NI trade summit brings 100 investors to region ahead of Windsor Framework implementation

Mon 14 Aug 2023
Posted by: Danielle Keen
Trade News

Person speaking at conference

Anticipation is building ahead of the Northern Ireland Investment Summit which will welcome delegates from around the world to Belfast from 12–13 September.

Led by the Department for Business and Trade (DBT), alongside the Northern Ireland Office and Invest Northern Ireland, the event represents a significant opportunity for Northern Irish businesses to demonstrate their potential on the world stage, with over 100 international investors already confirmed.

The summit will showcase Northern Ireland’s technological strength, with sectors such as financial and professional services, advanced manufacturing and engineering technology highlighted. It will also emphasise the region’s cultural charm, showcasing what great place it is to live and work.

Building excitement

Business leaders and trade experts have high hopes for the region’s future as a trade hub, particularly following the Windsor Framework agreement which was secured by UK prime minister Rishi Sunak earlier this year.

Stephen Kelly, chief executive at Manufacturing NI, said anticipation was high among his organisation’s 550 members:

“We’re very excited. There’s going to be more than 100 delegates from across the world – the US, Australasia, Europe, as well as Ireland and the UK.

“It’s an opportunity to showcase Northern Ireland for what it is, a unique place to trade with the UK and the EU, and we’re confident that the delegates will be able to see the opportunities this presents.”

Paul Brooks, the head of the UK nations and regions team at the Institute of Export and International Trade (IOE&IT), echoed this positive message, while reflecting on the possibilities for other UK regions:

“It’s great to celebrate all that’s good in Northern Ireland, from a sector and sub-sector perspective. Each region in the UK has something to offer and it would be great to see other similar initiatives in other devolved nations and regions.”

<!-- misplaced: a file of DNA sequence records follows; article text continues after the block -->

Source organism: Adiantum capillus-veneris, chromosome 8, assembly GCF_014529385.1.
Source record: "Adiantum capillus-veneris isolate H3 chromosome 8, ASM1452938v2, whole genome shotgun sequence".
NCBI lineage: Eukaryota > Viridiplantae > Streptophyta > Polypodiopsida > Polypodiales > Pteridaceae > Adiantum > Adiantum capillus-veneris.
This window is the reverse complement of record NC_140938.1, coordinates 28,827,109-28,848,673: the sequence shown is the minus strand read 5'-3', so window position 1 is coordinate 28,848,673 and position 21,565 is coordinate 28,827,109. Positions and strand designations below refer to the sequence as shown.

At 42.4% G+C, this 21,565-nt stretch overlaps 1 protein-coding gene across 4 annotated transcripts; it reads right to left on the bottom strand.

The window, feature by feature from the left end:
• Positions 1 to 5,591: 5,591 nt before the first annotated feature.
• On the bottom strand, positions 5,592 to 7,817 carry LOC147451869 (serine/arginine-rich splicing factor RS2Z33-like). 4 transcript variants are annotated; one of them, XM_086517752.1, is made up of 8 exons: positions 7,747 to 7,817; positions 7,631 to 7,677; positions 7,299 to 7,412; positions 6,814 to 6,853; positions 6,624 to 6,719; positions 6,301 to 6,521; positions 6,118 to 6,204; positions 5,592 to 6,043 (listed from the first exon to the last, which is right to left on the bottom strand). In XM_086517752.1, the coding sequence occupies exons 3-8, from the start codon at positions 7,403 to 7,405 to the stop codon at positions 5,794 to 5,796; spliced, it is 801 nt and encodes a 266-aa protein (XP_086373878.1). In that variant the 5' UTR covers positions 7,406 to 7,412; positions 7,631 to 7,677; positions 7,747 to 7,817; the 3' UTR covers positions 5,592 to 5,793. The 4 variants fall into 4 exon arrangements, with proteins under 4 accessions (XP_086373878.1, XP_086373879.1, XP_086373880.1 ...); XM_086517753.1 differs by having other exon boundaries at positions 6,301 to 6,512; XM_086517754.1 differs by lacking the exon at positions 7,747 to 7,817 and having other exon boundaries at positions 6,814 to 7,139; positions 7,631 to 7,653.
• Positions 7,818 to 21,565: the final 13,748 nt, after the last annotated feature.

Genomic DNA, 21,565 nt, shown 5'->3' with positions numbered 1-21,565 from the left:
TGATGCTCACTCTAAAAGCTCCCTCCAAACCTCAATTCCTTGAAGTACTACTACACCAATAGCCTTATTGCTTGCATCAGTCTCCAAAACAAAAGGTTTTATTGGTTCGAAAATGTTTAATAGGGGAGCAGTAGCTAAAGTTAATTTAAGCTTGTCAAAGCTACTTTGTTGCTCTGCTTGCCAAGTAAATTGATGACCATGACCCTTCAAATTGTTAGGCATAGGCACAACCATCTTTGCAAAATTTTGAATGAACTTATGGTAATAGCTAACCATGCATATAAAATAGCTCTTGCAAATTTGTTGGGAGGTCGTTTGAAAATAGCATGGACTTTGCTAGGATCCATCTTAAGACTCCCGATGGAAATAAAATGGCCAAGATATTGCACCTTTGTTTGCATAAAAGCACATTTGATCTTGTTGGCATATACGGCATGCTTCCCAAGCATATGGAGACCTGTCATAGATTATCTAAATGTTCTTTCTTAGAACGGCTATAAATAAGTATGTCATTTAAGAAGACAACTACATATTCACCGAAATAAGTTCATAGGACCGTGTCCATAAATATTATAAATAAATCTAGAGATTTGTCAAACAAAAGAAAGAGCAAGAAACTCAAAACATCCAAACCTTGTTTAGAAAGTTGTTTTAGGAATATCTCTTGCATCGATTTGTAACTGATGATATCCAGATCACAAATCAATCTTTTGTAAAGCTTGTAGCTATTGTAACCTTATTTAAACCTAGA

Reflecting on what the event means for Northern Ireland more broadly, he added:

“It’s been 25 years since the Good Friday Agreement and this is a great opportunity to reflect on the progress that has been made and how much Northern Ireland’s economy has grown in that time.”


The summit precedes the autumn implementation of the Windsor Framework – the agreement signed by Sunak alongside European Commission president Ursula von der Leyen earlier this year. The new framework is designed to iron out issues raised by the Northern Ireland Protocol, such as customs requirements on trade between Great Britain and the region, as well as a reduction in sanitary and phytosanitary (SPS) checks.


The framework received a tentative but ultimately positive reception from the UK’s business community when announced in February, but the changes represent the second major regulatory shift for the region in less than three years.

Despite this, Kelly is confident that Northern Irish businesses are prepared and highly adaptable. He said:

“There are complications moving goods out of Great Britain, but we have been doing this for two and a half years. There is an added burden but there’s also opportunity on offer and, as all good manufacturers and businesses do, they will capture that opportunity.”